Tags: Health Topics | conversation | convictions | tolerance

Will Information Overload End Debate and Learning?

Will Information Overload End Debate and Learning?
(Katharina Wittfeld/Dreamstime) 

By Monday, 02 October 2017 03:47 PM Current | Bio | Archive

This article is the first in a series. 

Indeed, modern Western society has gone on the “Information Super-Highway," a term coined in the 1990’s, associated with former Vice President Al Gore. In 2010 Eric Schmidt, then CEO of Google, now Executive Chairman of Alphabet, Inc. famously made the claim that every two days, mankind creates as much information as was created from the dawn of civilization up until 2003. Whether his claim can be proven scientifically or not — it does not change the core message: we are facing an unprecedented revolution revolving around the consumption, production and distribution of information. Scientists refer to it as the "Age of Information."

Even though the evolution and aggregation of information spread out over thousands of years, it seems that nothing prepared us for the all-you-can-eat information buffet which is now being served. The world is over-saturated with information and with means to shape, edit, create — and recreate it. Every day, the Internet produces an incomprehensible volume of new information. The barrage of information is endless and rapidly growing.

Users are no longer merely passive consumers of content, but rather creators and reproducers of content. "Prosumers," if you will. The numbers are almost unfathomable: in one second, 7,700 tweets are sent into the Twittersphere, 796 Instagram photos are uploaded, 1,272 Tumblr blog posts are uploaded and 2,613,436 emails are sent. This is all user generated content. "The world's technological capacity to store information grew at a sustained compound annual growth rate of 25% between 1986 and 2007," according to Hilbert, M.; Lopez, P. (2011), in "The World's Technological Capacity to Store, Communicate, and Compute Information," (Science. 332 (6025): 60–5. PMID 21310967. doi:10.1126/science.1200970.)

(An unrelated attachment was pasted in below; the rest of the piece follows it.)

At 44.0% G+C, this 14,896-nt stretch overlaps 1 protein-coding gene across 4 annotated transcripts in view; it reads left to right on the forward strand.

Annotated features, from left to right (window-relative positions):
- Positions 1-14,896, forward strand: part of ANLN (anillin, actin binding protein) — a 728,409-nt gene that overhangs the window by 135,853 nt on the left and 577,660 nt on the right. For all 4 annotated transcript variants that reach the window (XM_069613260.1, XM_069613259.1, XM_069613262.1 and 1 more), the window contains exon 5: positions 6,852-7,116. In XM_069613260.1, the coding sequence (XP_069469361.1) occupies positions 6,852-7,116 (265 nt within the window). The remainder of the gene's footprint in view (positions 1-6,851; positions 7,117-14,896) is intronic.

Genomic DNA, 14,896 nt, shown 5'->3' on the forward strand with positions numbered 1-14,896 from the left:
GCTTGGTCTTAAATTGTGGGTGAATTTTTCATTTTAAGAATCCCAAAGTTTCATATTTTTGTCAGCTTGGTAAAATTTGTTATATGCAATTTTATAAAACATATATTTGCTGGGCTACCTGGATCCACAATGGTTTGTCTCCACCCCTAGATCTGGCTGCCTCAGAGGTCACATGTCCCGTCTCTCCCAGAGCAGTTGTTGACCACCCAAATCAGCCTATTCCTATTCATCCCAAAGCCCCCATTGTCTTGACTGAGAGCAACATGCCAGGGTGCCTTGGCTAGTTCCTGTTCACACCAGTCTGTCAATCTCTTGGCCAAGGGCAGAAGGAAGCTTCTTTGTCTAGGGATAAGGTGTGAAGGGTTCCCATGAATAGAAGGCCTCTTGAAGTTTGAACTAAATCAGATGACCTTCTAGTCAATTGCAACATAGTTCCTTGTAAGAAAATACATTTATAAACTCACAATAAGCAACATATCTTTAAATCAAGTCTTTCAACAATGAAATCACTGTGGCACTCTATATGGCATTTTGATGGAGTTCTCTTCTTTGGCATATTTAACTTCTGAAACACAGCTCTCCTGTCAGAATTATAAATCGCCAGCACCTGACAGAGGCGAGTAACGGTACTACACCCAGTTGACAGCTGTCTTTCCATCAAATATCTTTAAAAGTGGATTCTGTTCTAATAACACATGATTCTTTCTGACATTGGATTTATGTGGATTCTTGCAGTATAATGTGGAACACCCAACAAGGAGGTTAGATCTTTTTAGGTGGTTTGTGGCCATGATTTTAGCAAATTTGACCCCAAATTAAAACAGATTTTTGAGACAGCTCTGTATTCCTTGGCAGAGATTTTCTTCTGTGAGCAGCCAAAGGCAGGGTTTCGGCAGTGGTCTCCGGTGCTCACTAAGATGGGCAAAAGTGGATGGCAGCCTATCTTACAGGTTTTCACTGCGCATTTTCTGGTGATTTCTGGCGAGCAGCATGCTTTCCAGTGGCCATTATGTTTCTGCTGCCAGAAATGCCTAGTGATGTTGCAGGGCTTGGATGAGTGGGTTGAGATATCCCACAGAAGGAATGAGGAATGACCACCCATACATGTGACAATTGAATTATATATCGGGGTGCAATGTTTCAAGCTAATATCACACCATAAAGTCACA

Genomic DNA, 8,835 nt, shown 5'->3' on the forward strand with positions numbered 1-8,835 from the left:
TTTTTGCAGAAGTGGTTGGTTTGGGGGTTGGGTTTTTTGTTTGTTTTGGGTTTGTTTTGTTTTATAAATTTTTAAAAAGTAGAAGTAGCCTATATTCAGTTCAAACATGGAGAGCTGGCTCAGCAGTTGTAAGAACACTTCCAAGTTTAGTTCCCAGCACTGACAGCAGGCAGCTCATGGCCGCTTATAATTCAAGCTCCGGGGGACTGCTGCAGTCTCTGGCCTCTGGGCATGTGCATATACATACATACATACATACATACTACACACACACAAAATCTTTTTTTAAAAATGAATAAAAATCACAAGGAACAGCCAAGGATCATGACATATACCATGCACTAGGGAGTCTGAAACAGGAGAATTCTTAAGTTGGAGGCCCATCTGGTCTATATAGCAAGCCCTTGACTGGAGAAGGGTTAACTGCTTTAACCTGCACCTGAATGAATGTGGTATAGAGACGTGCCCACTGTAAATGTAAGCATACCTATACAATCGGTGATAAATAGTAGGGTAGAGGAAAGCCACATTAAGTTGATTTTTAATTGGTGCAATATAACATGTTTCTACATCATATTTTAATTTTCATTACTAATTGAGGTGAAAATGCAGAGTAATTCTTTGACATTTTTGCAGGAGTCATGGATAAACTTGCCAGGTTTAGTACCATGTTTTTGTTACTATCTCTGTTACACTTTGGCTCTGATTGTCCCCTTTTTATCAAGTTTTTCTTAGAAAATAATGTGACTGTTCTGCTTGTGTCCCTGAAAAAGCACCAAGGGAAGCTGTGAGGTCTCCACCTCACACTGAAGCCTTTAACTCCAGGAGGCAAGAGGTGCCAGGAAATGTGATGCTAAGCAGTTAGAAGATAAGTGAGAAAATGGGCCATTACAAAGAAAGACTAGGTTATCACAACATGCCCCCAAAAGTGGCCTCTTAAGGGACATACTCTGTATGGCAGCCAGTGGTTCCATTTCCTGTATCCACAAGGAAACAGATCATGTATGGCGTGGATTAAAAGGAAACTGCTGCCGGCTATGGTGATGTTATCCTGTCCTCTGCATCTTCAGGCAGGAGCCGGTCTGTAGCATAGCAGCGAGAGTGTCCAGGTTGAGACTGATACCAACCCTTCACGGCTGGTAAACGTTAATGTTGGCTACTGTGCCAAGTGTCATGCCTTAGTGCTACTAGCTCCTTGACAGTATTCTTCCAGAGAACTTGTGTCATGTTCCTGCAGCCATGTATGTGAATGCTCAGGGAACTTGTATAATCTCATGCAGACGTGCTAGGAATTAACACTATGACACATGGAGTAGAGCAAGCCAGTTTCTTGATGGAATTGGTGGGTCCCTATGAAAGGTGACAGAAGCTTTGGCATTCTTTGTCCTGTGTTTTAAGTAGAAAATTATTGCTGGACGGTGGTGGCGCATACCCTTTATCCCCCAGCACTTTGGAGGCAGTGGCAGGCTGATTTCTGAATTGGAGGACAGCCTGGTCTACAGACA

The barriers of engagement and access to information in our networked era are considerably low. Every second, there are 61,850 Google searches. There are over 6 billion Google searches a day, and almost 20 percent of queries are "fresh" and have never been asked before.

Today, more than half of the world’s population has an internet connection. In many areas, smartphones are more prevalent than running water or basic sanitary systems, and by 2021 more people around the world will have smartphones than running water. Moreover, with the 5G revolution still ahead, every smart phone will soon be able to provide information at a pace 20 times faster than today’s fastest Wi-Fi.

How will this unprecedented era impact our political conversation, opinion formation, and ability of persuasion?

Largely, there are two approaches: one, contends that massive exposure to new information will trigger human curiosity, desire to learn and, ultimately, expand people’s horizons, enhance tolerance and understanding of the "other."

The other approach contends the opposite. When humans are exposed to new information, unfamiliar or even contradictory, they tend to be overwhelmed and intimidated by it. The situation further accelerates their resignation from the new and, at times, unsettling conversation. Often, they seek to further reinforce their pre-existing convictions.

Ambassador Ido Aharoni serves as a global distinguished professor at New York University’s School of International Relations in the Faculty of Arts and Sciences. Ambassador Aharoni is a 25-year veteran of Israel’s Foreign service, a public diplomacy specialist, founder of the Brand Israel program and a well-known nation branding practitioner. He is the founder of Emerson Rigby Ltd., an Israel-based consultancy firm specializing in non-product branding and positioning. Ambassador Aharoni, who served as Israel's longest serving consul-general in New York and the tristate area for six years, oversaw the operations of Israel’s largest diplomatic mission worldwide. Ambassador Aharoni joined Israel’s Foreign Service in the summer of 1991 and held two other overseas positions in Los Angeles (1994-1998) and in New York (2001-2005). He is a graduate of Tel Aviv University (Film, TV, Sociology and Social Anthropology) and Emerson College (Master’s in Mass Communications and Media Studies). At the Hebrew University in Jerusalem he attended the special Foreign Service program in Government and Diplomacy. To reach more of his reports — Click Here Now.

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When humans are exposed to new information, unfamiliar or even contradictory, they tend to be overwhelmed and intimidated. The situation further accelerates their resignation from new conversation. Often, they seek to further reinforce their pre-existing convictions.
conversation, convictions, tolerance
Monday, 02 October 2017 03:47 PM
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